Thanks for joining me, this week we Lectio the Liturgy with the Prayer Over the Offerings for the 24th Sunday in Ordinary Time.
Look with favor on our supplications, O Lord, and in your kindness accept these, your servants’ offerings, that what each has offered to the honor of your name may serve the salvation of all. Through Christ our Lord.
This prayer, asking God to look on our supplications, comes directly after another prayer of supplication in the mass, so let’s first take a look at the definition of supplication.
In Thayer’s Dictionary (G2428), we find the word supplication in Greek as hiketeria. It is defined as an olive branch, entwined with white wool and fillets, carried by a suppliant, a person making a humble plea to someone in power or authority. It is deeper than a prayer, it is a begging for something earnestly and humbly.
Hiketeria is used once in scripture, in Hebrews 5:7: “In the days when he [Jesus] was in the flesh, he offered prayers and supplications with loud cries and tears to the one who was able to save him from death, and he was heard because of his reverence.”
The supplications of Jesus were accompanied with loud cries and tears. Jesus laid it all out, He gave His all to the one who was able to save him from death, and he was heard.
In the mass this weekend, the first supplication in this succession of two, is a dialogue between the priest and the people, “Pray, brethren (or brothers and sisters), that my sacrifice and yours may be acceptable to God, the almighty Father.”
The people respond, “May the Lord accept the sacrifice at your hands for the praise and glory of His name, for our good and the good of all his holy Church.” This supplication is for the Church. This is where I began to wonder, has this phrase become just a response or do I pray it as a supplication? This supplication begs God to accept this sacrifice, the bread, the wine, and our own selves as the Church, and that he may find it acceptable.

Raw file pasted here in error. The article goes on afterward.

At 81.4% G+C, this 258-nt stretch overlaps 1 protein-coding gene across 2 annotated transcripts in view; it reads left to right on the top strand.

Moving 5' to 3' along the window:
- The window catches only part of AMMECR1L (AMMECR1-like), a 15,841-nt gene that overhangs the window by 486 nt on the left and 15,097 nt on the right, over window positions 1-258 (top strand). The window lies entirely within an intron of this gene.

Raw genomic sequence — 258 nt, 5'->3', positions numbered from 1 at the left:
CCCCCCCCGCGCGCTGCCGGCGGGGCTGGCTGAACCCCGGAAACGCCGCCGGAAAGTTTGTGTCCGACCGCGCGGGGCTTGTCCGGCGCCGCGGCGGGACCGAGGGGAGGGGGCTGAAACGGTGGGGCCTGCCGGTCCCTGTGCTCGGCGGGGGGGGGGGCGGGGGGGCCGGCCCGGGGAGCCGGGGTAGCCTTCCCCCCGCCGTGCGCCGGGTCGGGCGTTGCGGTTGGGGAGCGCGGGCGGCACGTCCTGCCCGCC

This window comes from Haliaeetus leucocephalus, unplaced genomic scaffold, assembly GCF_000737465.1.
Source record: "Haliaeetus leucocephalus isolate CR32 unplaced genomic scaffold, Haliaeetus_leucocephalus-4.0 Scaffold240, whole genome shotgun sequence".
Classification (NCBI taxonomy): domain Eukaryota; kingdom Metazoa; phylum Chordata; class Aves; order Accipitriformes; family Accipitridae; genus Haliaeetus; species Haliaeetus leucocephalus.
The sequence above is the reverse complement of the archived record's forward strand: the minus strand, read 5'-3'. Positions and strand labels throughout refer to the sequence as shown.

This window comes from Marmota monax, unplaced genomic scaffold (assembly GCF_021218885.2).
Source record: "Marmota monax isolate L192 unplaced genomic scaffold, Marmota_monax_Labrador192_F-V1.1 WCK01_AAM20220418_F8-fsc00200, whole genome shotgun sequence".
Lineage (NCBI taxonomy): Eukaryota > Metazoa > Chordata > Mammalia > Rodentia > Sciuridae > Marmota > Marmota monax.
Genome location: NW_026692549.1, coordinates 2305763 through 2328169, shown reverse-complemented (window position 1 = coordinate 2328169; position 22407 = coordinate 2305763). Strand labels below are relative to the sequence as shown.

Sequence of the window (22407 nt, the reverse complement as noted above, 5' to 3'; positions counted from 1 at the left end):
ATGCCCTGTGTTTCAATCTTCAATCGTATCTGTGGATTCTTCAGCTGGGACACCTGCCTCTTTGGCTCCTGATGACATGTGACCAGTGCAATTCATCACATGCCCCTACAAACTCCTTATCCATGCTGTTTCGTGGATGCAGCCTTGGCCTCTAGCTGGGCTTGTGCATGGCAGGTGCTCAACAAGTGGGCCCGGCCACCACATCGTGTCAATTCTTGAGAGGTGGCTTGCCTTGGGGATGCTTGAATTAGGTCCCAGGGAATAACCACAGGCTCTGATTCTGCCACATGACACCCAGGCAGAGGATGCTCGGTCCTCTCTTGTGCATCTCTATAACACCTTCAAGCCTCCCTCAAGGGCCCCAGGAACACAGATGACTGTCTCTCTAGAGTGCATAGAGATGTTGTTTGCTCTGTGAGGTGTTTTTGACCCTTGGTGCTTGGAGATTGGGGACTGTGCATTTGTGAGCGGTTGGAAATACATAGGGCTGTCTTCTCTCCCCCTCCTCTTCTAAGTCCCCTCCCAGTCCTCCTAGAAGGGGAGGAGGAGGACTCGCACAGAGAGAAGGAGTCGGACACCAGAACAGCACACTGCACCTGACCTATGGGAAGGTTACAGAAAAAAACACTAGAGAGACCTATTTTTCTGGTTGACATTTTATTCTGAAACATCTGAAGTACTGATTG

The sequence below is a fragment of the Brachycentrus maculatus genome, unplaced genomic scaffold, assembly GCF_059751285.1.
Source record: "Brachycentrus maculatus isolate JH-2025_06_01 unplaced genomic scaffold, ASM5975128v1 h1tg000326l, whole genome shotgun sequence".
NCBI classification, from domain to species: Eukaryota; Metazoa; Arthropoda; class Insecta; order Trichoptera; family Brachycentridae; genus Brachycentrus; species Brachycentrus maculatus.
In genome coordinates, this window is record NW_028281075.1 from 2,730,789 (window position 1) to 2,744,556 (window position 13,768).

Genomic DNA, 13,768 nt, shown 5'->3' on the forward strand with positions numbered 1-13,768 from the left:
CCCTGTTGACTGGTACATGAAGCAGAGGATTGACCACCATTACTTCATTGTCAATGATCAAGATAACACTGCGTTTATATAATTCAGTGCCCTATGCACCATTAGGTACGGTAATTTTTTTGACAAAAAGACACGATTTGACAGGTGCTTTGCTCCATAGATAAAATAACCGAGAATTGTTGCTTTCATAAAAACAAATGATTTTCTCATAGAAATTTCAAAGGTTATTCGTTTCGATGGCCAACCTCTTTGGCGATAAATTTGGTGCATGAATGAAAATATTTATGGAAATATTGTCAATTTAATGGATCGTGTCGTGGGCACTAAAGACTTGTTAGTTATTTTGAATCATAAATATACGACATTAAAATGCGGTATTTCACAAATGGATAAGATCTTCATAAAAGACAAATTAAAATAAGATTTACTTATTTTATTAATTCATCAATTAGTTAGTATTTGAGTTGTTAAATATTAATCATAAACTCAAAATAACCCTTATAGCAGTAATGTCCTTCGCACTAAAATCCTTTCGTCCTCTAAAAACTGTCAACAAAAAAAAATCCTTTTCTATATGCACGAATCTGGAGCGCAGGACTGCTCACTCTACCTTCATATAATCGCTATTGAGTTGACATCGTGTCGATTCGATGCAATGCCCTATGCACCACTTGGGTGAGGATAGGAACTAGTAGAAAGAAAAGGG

Immediately following this exchange, we find the Prayer Over the Offerings, where we ask God to look with favor on our own supplications.
In the Latin form of the prayer, we find the word propitiare, to look with favor. Asking God to look with favor means that we ask him to perceive with His divine power, not just our words, but those supplications of our heart, the ones we may be afraid to ask Him for, or perhaps for the supplications that we may not even be aware of.
At this point of my reflection, I became aware of the times I’ve asked God to hear my prayer, but I haven’t pleaded. I have not made my prayer a supplication. What’s the difference between the two? Offering supplications requires us to surrender. How do I know? It’s about the reference to the olive branch. In ancient times, an olive branch was the symbol of the petitioner, extending an olive branch asking for peace.
Let’s take another look of the passage from Hebrews because there is an exchange that happens with supplications. Through His supplications, Jesus was able to surrender and trust in the Father’s will, and in that surrender, He found the peace He needed to endure the cross for the salvation of all.
Our prayer is not one-sided. We don’t give God our offerings and get nothing in return. Nor is our exchange with God is a give and take situation. It is give and receive. When we ask Him to receive, or when we give Him, our supplications, what He gives us, or what we receive in return, is His grace. In the Latin form of the prayer, for the verb serve, we find the word proficiat. It does mean to serve, however, it also means to contribute, advance, make progress, have success, and accomplish.
During the Prayer Over the Offering, when we give our supplications to God, what we receive in return is much, much greater. What we receive also isn’t just ours to keep, it is ours to share and use to accomplish His Salvation for all.
Thanks for praying with me,